Recently I starter watching season 3 of Chef’s Table, a documentary series on lives of the best chefs in the world. And the first episode was on Jeong Kwang, a monk chef from South Korea. A very emotional story, beautifully filmed and it reminded me how important (to me) simplicity is – in cooking and in life.
The best recipes and dishes usually have only a few elements. It is all about the quality of ingredients, how you prepare the harmony of flavours. Although even the simplest recipes can tell beautiful stories. Jeong Kwan talks about soy sauce, how she gets excited about it every time she cooks and why.
“Soy sauce – soy beans, salt and water, in harmony through time.”
It’s that simple. Then again, there is much more to it. There is so much history behind that magic ingredient. It has been fermented for centuries on end. And for Jeong Kwan, by making soy sauce, she is connecting with her heritage, ancestors, past, present and future. Without delving too deeply into Jeong’s buddhist teaching, it made me think how beautiful the most simple things can be and tell remarkable stories.
Even when it comes to cakes, my favourite recipes are usually one layer cakes, with not too many ingredients. Just like my mum and nan used to make. When it is all about flavours, texture and good ingredients. Just like the cake in today’s recipe – japanese cotton cake which is some sort of a cheesecake. i have a soft spot for cheese cakes and you will probably find quite a few recipes for a wide range of cheese cakes in my recipes books (and on this blog in the near future).
This type of cake I discovered while travelling around Japan. One day, on my own I had gone to Kōyasan from Osaka, the headquarter of one of Japanese buddhist sects. After a breathtaking day on the mountain, I had headed down the mount Kōya towards Osaka. I had stopped for a cuppa and cake in the village and there I tried the cotton cake for the first time. It was the lightest and the fluffiest cake I had ever tried. Yet so flavoursome. So I knew that I’ll have to recreate it at some point.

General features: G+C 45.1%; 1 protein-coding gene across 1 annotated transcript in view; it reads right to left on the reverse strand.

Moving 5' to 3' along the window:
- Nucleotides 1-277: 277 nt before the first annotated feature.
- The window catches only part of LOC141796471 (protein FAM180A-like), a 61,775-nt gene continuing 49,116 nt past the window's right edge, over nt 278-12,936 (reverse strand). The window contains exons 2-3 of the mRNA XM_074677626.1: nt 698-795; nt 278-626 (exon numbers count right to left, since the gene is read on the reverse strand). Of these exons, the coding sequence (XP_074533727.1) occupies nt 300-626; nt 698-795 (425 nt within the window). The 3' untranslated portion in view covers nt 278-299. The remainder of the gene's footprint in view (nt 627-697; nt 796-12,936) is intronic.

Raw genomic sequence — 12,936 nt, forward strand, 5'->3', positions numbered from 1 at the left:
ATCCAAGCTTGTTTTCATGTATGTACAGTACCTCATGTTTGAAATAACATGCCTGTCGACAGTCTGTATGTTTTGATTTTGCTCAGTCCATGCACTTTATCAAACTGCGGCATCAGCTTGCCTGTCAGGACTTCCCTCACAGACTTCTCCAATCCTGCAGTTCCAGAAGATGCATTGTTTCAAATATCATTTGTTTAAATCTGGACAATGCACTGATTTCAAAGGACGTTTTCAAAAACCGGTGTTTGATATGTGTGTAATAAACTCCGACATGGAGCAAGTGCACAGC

So after a few attempts, I have managed to bake a very delicious, more healthier version of this type of cake. Also it is quite rich in protein, so it can be a lovely post workout treat.
- 100gr quark
- 1/3 plant milk (I used cashew milk)
- 5 eggs
- 3 tbsp agave nectar
- (you can use Truvia instead)
- juice of one lemon
- 1/2 vanilla flavoured plant protein
- (or casein)
- 1/4 cup coconut flour
- 1/2 tsp baking powder
- 2 tbsp cornstarch
- coconut oil for greasing
- THE TOPPING
- 1 cup quark
- 2 tbsp agave nectar
- 1 cup berries
- 30gr 90% dark chocolate
- 1 tsp coconut oil
- Preheat the oven to 180°C. Separate the egg whites and the yolks. Beat the egg whites until they form peaks. In a separate bowl, whisk the egg yolks, agave nectar, lemon juice and and milk, then slowly mix quark in. Add the flour, protein, cornstarch and baking powder. Mix gently until combined. Then slowly fold the yolks mixture into the egg whites.
- Grease an 8 or 9 inch cake pan and transfer the batter into it. Bake the cake for 15 minutes at 180°C. Decrease the temperature to 160°C and bake until golden or until a toothpick comes out clean. Usually it takes another 15-20 minutes.
- Let cool down completely. When the cake has cooled down, prepare the icing. Mix agave nectar and quark gently so it doesn't get too runny. Spread evenly on top of the cake. Top with berries of your choice. Blueberries and raspberries work quite well here.
- If you feel like chocolate on top... Melt the chocolate and coconut oil in a bain-marie until glossy. While runny, pour over the berries using a big spoon so you can form the lines.
- Refrigerate for a couple of hours before serving. Enjoy!